In all of these settings we will derive an optimal policy for identifying gallery matches to the probe, and the error to be expected in following this policy.

We will make some simplifying assumptions. We assume that the gallery entries are all independently drawn and do not inform about one another. We assume only a single probe entry. Also, although we assume that only a single covariate is considered at any time; this is not a real restriction – groups of covariates fall into the same analysis by simply considering the group as a single extended covariate.

We will assume that the “imposter” entries in the gallery, i.e. gallery entries that do not match the probe, are drawn independently of the probe. We will also assume that the errors in determining the covariate values of gallery entries are independent of the errors made on probe.

2 Retrieval of a Unique Match from a Gallery Of

We first consider the problem of retrieval from a gallery of entries, where it is known that exactly one of the entries is a match to the probe.

Consider a covariate that can take values in the set . We will assume for this document that is discrete, although this is not necessary.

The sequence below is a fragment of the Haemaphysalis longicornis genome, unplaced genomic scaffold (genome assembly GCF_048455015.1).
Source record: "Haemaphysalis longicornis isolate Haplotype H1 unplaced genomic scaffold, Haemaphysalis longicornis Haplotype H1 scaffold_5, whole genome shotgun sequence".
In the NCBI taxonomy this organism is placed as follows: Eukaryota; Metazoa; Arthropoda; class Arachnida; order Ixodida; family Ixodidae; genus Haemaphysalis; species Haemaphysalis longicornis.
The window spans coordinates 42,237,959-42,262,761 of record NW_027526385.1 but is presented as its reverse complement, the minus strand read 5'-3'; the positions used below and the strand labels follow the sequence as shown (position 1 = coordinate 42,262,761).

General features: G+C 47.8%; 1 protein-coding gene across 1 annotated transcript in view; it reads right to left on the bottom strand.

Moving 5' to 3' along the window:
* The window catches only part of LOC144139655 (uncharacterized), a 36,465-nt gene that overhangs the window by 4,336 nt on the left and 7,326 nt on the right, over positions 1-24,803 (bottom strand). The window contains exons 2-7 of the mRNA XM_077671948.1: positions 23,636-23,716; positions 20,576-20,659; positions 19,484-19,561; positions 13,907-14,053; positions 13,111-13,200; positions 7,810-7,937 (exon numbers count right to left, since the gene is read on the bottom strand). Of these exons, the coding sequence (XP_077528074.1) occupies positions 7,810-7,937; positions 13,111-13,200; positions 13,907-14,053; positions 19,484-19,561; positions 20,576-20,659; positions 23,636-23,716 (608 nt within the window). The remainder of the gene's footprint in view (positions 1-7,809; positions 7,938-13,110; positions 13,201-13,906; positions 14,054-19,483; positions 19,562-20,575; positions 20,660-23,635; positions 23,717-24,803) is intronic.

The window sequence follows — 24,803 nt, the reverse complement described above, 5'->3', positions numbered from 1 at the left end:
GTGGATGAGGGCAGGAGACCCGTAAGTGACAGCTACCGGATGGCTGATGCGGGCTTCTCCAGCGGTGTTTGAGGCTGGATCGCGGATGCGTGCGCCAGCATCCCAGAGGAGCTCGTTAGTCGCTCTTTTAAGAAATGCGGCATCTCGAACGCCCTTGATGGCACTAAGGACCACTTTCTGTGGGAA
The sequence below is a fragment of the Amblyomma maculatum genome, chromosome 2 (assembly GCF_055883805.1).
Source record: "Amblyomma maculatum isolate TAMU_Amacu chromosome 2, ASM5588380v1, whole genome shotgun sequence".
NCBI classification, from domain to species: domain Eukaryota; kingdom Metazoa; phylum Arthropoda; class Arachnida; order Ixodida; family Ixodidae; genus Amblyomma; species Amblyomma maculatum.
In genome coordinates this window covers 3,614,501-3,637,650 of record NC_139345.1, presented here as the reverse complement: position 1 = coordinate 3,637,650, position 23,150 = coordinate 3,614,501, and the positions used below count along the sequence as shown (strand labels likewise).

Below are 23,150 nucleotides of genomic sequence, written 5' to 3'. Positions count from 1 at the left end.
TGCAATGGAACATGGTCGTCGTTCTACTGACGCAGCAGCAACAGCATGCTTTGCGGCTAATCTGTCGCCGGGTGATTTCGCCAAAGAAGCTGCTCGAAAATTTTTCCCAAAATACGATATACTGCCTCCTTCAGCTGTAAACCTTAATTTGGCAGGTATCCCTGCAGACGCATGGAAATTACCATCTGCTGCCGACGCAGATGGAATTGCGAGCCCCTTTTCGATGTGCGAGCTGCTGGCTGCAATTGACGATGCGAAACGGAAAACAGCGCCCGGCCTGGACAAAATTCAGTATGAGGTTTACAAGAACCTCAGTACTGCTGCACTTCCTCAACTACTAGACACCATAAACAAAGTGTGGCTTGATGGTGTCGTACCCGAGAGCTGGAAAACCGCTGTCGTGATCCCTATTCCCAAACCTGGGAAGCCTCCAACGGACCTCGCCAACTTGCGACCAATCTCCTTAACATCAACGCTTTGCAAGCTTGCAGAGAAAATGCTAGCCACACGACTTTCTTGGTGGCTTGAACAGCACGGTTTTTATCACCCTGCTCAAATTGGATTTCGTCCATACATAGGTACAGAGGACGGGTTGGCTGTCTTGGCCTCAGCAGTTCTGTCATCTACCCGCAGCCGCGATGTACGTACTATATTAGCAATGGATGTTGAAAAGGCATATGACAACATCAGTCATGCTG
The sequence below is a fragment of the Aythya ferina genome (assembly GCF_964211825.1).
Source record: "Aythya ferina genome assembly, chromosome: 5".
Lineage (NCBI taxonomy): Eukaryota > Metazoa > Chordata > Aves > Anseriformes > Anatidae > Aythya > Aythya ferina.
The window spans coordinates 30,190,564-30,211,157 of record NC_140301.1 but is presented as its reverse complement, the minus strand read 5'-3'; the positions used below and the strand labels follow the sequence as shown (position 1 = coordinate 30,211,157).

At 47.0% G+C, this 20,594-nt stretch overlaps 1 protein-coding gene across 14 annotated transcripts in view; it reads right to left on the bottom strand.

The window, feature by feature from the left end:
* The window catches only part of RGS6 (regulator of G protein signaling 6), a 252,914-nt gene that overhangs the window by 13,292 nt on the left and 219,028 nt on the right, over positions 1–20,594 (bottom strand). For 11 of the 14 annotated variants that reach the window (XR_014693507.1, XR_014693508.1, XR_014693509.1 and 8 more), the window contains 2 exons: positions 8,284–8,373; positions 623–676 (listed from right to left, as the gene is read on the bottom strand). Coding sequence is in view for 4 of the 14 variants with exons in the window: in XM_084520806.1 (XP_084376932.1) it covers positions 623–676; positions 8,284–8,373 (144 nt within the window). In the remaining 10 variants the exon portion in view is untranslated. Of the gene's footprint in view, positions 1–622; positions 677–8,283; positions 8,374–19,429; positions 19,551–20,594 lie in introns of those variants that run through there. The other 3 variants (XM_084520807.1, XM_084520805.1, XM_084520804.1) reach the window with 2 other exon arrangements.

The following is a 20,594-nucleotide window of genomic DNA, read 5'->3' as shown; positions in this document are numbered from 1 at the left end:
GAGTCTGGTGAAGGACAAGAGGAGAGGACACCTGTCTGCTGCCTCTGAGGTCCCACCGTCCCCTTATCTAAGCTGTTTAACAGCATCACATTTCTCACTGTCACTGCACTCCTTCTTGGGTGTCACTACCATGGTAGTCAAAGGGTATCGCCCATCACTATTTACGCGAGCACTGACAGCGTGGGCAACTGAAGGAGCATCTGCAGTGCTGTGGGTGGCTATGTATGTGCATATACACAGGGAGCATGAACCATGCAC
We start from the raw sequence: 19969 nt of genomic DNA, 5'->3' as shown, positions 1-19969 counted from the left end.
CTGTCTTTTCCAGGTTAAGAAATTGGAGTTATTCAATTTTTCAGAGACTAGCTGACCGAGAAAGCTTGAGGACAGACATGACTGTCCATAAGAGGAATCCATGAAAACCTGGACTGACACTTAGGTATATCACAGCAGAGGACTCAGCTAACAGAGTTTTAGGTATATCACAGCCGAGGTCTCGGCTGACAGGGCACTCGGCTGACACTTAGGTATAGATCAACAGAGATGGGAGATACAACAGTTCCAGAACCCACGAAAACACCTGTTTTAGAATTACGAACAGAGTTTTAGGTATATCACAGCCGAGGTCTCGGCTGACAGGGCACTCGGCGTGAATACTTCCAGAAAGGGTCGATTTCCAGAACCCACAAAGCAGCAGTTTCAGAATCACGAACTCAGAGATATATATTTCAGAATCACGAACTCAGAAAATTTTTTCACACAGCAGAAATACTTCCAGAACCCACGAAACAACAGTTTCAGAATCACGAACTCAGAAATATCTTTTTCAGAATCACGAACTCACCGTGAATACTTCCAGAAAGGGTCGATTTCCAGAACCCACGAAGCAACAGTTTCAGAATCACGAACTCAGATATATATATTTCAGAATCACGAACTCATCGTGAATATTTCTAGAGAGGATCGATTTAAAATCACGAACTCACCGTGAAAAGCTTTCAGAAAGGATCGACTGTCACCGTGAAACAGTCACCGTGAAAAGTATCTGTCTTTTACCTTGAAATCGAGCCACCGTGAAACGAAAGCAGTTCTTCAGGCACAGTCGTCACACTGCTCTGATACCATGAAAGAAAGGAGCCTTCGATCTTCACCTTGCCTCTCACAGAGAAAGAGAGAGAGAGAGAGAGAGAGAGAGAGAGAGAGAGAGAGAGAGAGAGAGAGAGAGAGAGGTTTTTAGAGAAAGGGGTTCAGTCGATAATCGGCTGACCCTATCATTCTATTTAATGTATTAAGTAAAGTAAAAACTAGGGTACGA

Figure 1: Noisy channel model for the probe and gallery

Figure 1 displays our model. We model the automatic classification of the covariate values for probe instances as a noisy channel . We model the automatic classification of the covariate values for gallery instances as a noisy channel .

The overall model has the following statistical components:

  • A probability distribution

    from which probe entries with covariates are selected.

  • A probability distribution which specifies the probability that the noisy channel will ouput the value in response to input .

  • A probability distribution from which “imposter” gallery entries are drawn.

  • A probability distribution which specifies the probability that the noisy channel will ouput the value in response to input .

We assume all of these distributions are known.

The generative model for the process is as follows:

  • The probe entry is drawn according to probability .

  • is passed through the channel , which outputs a noisy covariate in response.

  • The probe entry is passed through the channel , which outputs the noisy covariate in response. is added to the gallery as the matching entry to the probe.